On duty at the Fort in the bottom. Got dinner again at Canadays. Quite cool in the morning but hot in the middle of the day.
Thursday, September 15, 1864
On duty in the bottoms fort - part of the day at Fort McKingy (? approximate spelling) and part of the day at Fort Summers - Cool in the morning but quite hot in the afternoon. See the 3rd Kansas battery Also Lt. Haston. Our Regt. had inspection today.
On duty with the fatigue party on the fortifications -- most of the day west of the Semetery - Was present at a Negro burying -- Quite cool this morning but warm in the after part of the day.
Worked in the forenoon - west of the grave yard - done nothing after dinner - was at town in the evening. Cool in the morning - warm in the middle of the day.
Sunday, September 18, 1864
Blacked my shoes, put on a paper collar and went to Campbleite church in the forenoon heard a pretty good sermon. Took a walk in the afternoon - had preaching at camp in the evening - weather very pleasant.
Worked on the fort west of the grave yard. Northern papers in town with cheering news. The morning quite cool the day pleasant.
Worked west of the grave yard. Nothing new today. Cool morning but pretty warm in the afternoon.
Wednesday, September 21, 1864
Everything about the same as yesterday.
A rumor today that rebel Shelby was at Pilot Knob Mo.
Capt. Comstock came in about 10 O'clock P.M. having come up with a rebel flag of truce.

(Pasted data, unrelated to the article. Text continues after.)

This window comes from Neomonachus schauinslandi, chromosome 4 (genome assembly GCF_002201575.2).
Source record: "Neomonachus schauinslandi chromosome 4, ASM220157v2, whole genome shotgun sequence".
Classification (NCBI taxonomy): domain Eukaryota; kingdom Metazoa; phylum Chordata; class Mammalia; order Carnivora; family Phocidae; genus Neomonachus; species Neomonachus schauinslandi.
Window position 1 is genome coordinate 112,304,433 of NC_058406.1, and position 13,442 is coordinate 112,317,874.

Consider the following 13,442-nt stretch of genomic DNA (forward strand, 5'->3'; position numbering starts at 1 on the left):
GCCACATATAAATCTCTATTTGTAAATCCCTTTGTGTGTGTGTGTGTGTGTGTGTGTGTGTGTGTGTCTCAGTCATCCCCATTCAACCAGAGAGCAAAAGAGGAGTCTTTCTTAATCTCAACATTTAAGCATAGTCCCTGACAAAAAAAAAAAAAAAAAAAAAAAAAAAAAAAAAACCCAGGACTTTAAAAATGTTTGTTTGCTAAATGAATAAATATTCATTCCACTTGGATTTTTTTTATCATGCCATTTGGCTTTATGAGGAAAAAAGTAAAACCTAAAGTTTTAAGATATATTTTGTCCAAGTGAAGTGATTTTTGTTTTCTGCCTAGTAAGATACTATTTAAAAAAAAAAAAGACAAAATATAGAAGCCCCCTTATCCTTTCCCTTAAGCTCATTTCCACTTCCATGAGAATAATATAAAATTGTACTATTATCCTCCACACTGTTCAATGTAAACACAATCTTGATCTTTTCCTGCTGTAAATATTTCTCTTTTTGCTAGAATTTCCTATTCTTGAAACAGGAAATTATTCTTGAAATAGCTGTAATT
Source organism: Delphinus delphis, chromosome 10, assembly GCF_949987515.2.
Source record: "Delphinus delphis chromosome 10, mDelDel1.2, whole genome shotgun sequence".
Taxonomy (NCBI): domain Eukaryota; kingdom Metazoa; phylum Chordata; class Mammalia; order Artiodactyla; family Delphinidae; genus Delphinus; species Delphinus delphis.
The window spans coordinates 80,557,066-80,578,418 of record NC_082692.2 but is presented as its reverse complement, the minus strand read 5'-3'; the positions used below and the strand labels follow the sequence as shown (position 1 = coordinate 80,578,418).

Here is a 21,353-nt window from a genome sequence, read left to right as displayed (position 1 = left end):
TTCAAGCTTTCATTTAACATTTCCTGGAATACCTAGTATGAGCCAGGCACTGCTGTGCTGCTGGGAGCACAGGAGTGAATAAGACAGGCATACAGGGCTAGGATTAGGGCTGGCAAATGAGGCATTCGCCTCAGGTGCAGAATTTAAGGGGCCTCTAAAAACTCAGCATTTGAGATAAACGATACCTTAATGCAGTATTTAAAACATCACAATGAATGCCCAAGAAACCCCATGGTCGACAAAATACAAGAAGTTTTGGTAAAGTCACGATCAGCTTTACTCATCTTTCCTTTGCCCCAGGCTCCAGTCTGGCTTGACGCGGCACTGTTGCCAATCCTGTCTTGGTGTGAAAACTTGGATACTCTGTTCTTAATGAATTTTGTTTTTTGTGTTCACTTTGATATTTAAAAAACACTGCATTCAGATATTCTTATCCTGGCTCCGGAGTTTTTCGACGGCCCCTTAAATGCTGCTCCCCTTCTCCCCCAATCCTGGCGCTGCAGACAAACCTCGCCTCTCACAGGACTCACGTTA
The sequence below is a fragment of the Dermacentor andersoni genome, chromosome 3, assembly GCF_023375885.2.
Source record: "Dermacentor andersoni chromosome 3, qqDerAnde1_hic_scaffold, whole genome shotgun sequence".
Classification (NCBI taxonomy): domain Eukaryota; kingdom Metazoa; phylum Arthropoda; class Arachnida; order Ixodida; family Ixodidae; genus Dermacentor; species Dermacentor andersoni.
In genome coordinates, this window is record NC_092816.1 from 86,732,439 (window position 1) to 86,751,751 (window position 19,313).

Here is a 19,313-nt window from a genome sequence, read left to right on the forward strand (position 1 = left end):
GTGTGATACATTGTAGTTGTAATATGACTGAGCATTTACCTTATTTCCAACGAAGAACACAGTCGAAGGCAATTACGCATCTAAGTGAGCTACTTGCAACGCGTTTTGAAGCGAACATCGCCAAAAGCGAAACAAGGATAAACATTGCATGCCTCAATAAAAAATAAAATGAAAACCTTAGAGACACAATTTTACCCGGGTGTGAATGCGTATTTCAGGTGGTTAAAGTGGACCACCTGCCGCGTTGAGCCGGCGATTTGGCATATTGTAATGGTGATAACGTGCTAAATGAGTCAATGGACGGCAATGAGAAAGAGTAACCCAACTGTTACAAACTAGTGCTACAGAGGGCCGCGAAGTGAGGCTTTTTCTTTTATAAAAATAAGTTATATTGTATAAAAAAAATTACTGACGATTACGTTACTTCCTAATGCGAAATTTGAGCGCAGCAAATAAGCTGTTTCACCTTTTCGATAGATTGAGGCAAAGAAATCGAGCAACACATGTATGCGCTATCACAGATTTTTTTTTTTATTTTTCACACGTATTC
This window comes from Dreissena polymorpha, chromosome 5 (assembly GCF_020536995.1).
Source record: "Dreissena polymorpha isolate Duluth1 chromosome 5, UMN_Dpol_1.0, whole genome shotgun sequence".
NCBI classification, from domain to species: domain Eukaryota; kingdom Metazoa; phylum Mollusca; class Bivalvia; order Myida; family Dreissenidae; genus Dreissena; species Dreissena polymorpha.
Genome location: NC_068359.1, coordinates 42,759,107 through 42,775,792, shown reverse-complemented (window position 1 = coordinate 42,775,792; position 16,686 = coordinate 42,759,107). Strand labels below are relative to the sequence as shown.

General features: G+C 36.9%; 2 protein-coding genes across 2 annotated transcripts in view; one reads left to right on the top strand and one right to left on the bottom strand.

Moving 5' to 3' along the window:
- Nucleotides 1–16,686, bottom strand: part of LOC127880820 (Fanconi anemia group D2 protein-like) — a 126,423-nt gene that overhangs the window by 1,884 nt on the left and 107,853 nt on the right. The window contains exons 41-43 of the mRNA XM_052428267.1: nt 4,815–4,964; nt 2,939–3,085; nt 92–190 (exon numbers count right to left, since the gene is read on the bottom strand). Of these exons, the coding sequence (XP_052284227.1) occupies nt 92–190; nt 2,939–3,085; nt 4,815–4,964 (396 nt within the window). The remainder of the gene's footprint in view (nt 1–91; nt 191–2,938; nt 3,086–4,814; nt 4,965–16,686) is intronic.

Work on the fortifications west of the grave yard. The weather pleasant. Capt. Comstock reports that P. L. Suiter died Aug. 6th.
Relieved of my duty on the fortifications.
I remained at camp all day. had the pleasure of a visit with Capt. Comstock - helped to drink a bottle of brandy with him and other officers.
Weather pleasant. Rained very hard in the night about 11 O'clock.
Saturday, September 24, 1864
I go on picket for the first time for over two months have quite a pleasant tour of picket duty.
Nothing of notice transpired.
Weather pleasant. Had to go on Picket in full uniform for the first time.
Got in from picket about 10 Oclock. I done nothing the balance of the day.
Our chaplain preached for us in the evening.
Got a letter this morning from L. M. at Nashville Tenn.
At camp all day or nearly so. Was on a board at Brigade Head Qrs to affix the rent of rooms occupied by said Head Qrs. Was informed today I would be detailed to take command of Company "B" The morning Cool the day pleasant.
Tuesday, September 27, 1864
At camp all day - after attending Div. guard mounting at 8 in the morning.
Hear that Sheridan (photo at right) has whiped Early in the valley and also a rumor that Mower has overtaken Price. Rained very hard in the afternoon.
D.O.H. had a team hauling logs for a cabin to winter in -- I was about camp in the forenoon but went to town in the afternoon Weather clear but cool - called pleasant.
I went out in the forenoon to look for brick. Went back in the afternoon to get them.
The weather cool but clear & quite pleasant.
Sheridans Victory over Early confirmed and published in the Little Rock papers. But nothing from Mower.
Friday, September 30, 1864
I assume command of Co. "B" and Exchange Invoices and receipts with Harter for the property. It rained hard last night - in the night - has rained nearly all day today.
D.O.H. is on picket roster in my stead - as this was my day.
Wilson DeGarmo at this time was 1st Lieutenant in Company H and Joseph J. Harter, according to the Iowa 33rd Infantry page of the Keokuk Civil War Soldiers Web site, was 1st Lieutenant in Company B.
A portrait of Major General Mower (39K) can be found in the Library of Congress's American Memory collection.